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Berserk (CD 2010)
Review by
Encyclopaedia Metallum

Title: Overtaking Control? Impressive Album!
Written by: UnCommonColdTea, May. 15th 2011
Rating:
95/100

Language: English
From:
International

A 'user' review from 'The Metal Archives' - Encyclopaedia Metallum

Quotes from the Review:
“It is safe to say, however, that after listening to this album I was completely shocked and very impressed”

“The composing shows well developed musicianship and sense of understanding”

“What also impressed me is the excellent sound production which sounds powerful, clear, and full, which is another thing unexpected from an underground band, especially coming from that area”


Review:
When I first received this album from the band itself I was relatively unsure what to expect. At the same time I was curious to see what this band can offer. Why is that? Bouq comes from Jordan, a small country in the Middle East, an area not so well known for having big and developed metal scenes. Although I do hear of interesting bands from there from time to time, you can never be sure what to expect when asked for a review. It is safe to say, however, that after listening to this album I was completely shocked and very impressed.

First off, as a side bonus, the packaging of the album is very professional and looks awesome, something you wouldn't expect from such an underground band. It has a booklet with lyrics, credits, info, even a statement from the "band" - here I'm using quotations, because the band is actually made of one man, Muhannad Bursheh, who does everything including the engineering and the production for the record.

Bouq is a black/death band with themes about mythology and ancient history. Generally, the album, which is the 2nd full-length in the band's career, sounds very solid, intense, and dynamic, and although mostly closer to partly raw sounding extreme metal, it is not short of epic and melodic elements including the use of synths in several tracks. There is an apparent use of some extra instruments like tribal percussion and flute in some parts to nourish the overall sound. The guitar work is really great and excellently performed as well as the vocals, which are very diverse and professional. The composing shows well developed musicianship and sense of understanding. What also impressed me is the excellent sound production which sounds powerful, clear, and full, which is another thing unexpected from an underground band, especially coming from that area.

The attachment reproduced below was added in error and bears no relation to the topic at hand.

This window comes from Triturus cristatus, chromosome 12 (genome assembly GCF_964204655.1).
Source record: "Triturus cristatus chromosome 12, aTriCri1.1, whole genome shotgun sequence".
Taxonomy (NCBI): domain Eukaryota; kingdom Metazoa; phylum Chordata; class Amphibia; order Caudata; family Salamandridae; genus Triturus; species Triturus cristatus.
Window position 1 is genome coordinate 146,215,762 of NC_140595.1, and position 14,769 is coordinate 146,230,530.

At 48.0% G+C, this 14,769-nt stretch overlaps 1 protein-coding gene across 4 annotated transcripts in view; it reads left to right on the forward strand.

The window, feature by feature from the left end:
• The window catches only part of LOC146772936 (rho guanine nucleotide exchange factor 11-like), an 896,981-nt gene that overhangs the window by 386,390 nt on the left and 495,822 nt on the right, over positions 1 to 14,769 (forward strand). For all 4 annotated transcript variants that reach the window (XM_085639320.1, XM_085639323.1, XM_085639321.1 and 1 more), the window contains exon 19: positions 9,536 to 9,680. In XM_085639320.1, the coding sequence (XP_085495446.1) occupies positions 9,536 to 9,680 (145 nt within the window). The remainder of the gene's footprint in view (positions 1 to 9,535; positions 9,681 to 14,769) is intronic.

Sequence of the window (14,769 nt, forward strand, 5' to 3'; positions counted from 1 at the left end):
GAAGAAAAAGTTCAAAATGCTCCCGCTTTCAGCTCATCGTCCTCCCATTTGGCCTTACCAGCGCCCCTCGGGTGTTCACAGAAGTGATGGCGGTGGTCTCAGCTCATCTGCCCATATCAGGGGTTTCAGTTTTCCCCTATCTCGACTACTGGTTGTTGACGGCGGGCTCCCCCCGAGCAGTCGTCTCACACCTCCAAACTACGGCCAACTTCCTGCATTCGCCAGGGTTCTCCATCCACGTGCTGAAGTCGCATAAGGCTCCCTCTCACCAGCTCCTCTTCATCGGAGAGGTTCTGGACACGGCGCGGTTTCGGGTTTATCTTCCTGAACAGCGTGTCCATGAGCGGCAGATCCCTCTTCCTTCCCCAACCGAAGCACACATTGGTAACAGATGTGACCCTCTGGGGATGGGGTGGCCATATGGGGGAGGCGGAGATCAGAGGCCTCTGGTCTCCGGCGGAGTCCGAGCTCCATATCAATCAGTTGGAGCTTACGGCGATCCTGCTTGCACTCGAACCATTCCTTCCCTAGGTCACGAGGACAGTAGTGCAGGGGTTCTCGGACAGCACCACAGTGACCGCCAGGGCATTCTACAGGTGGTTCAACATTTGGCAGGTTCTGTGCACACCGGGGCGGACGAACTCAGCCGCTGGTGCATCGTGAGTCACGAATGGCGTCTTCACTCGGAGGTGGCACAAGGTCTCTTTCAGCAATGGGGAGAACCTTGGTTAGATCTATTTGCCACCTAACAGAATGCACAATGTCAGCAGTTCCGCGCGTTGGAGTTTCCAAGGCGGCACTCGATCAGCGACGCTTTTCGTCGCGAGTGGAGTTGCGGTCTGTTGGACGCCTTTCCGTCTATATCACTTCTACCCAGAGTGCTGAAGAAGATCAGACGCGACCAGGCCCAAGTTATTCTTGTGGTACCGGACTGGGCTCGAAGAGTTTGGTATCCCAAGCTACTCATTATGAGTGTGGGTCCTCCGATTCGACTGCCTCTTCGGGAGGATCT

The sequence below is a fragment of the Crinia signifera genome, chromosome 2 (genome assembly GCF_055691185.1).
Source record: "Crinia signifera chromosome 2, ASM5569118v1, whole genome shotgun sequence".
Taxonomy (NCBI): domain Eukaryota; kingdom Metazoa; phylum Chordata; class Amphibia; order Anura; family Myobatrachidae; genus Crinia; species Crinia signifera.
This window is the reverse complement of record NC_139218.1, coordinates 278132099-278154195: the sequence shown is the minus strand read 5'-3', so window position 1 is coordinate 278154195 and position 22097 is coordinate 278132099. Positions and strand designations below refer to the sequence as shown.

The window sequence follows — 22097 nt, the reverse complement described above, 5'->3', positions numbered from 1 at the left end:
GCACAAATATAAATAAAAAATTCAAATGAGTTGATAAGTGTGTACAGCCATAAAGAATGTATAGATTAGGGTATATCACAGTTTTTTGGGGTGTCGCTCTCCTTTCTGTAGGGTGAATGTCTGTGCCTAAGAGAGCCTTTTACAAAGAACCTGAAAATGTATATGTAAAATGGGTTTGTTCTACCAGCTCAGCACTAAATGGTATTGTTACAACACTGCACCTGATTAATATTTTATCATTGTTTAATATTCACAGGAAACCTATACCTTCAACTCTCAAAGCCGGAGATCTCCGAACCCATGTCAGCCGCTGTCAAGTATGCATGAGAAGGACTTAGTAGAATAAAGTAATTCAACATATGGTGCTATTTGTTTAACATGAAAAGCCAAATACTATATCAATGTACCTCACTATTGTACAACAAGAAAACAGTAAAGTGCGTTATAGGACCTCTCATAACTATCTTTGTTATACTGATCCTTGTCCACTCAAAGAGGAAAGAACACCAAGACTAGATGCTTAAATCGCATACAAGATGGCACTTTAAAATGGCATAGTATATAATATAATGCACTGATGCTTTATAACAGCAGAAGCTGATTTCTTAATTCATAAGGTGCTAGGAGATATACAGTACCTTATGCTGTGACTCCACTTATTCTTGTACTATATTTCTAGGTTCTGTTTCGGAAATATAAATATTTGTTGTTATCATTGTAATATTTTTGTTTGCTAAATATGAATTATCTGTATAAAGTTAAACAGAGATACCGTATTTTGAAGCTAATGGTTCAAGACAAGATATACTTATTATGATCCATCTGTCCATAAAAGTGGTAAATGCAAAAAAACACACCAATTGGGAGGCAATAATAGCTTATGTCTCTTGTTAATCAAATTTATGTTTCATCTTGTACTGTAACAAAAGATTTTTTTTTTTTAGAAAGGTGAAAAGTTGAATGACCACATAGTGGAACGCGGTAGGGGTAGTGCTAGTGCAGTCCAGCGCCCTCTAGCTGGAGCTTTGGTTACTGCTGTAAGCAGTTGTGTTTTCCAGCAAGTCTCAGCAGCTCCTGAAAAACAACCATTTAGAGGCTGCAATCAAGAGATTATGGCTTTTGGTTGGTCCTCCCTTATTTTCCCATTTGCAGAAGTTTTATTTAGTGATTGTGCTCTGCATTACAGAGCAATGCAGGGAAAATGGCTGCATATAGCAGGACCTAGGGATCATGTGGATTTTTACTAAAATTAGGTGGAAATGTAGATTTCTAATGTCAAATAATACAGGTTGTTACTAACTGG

Without warning or a gradual intro, the first thing you hear is a fast-paced, black metal-rich, unforgiving song, "Berserk - The Grand Raven Feast". The song is generally fast all over with some dynamic shifts and a lot of use of tribal percussion. "Desrever Alumrof Ecnetsixe" follows, starting with a weird but very cool intro of sound effects and keyboards accompanied by groovy drumming, then suddenly metal descends with fast whipping guitars and blast beats, this track is very dynamic and "beaty" and varies from quick parts with blast beats to moderate tempo parts with slow 'thrashy' grooves. The third track, "Jormungander", also begins with an authentic intro, using a whammy-bar for rhythm guitar with nicely-done keyboards in the background. This track introduces a death metal element along side the still evident black touches, and also it has a nicely-done acoustic guitar part which leads to a catchy ending with a very impressive oriental- sounding guitar solo. A short track called "Nature's Cult" follows, full of ambient sounds that doesn't really add much to the album, but still an interesting listen and does not put the album down in anyway. Track 5 is "Eidolon", probably the heaviest track on the album, adding yet a more prominent death metal element which presides here. It is a very fast and very groovy track with interesting arrangements and even progressive elements. The track "Heathen" follows, starting off with an epic and eerie introduction using keyboards, then a war-like connection comes in using tribal drums, female choirs, and war horns. This leads to an astonishing entrance to the metal part with slow tremolo, huge guitars, and double bass, and the track keeps going, changing from part to part. Very impressive stuff. The track is followed by "Wrath of A Warrior's Soul", one of the more experimental tracks on the record with its haunting, cleanly sung choirs and operatic clean vocals at some parts. An excellent track. The final track, "Of Ragnarok", is also very dynamic with an epic intro, working as a great ending for the album.

I thoroughly enjoyed every track on this record and I have to say I am very impressed. I recommend this album to any extreme metal fan.

Highlights: Deserver Alumrof Ecnetsixe, Jormungander, Heathen, Wrath of a Warrior's Soul

 


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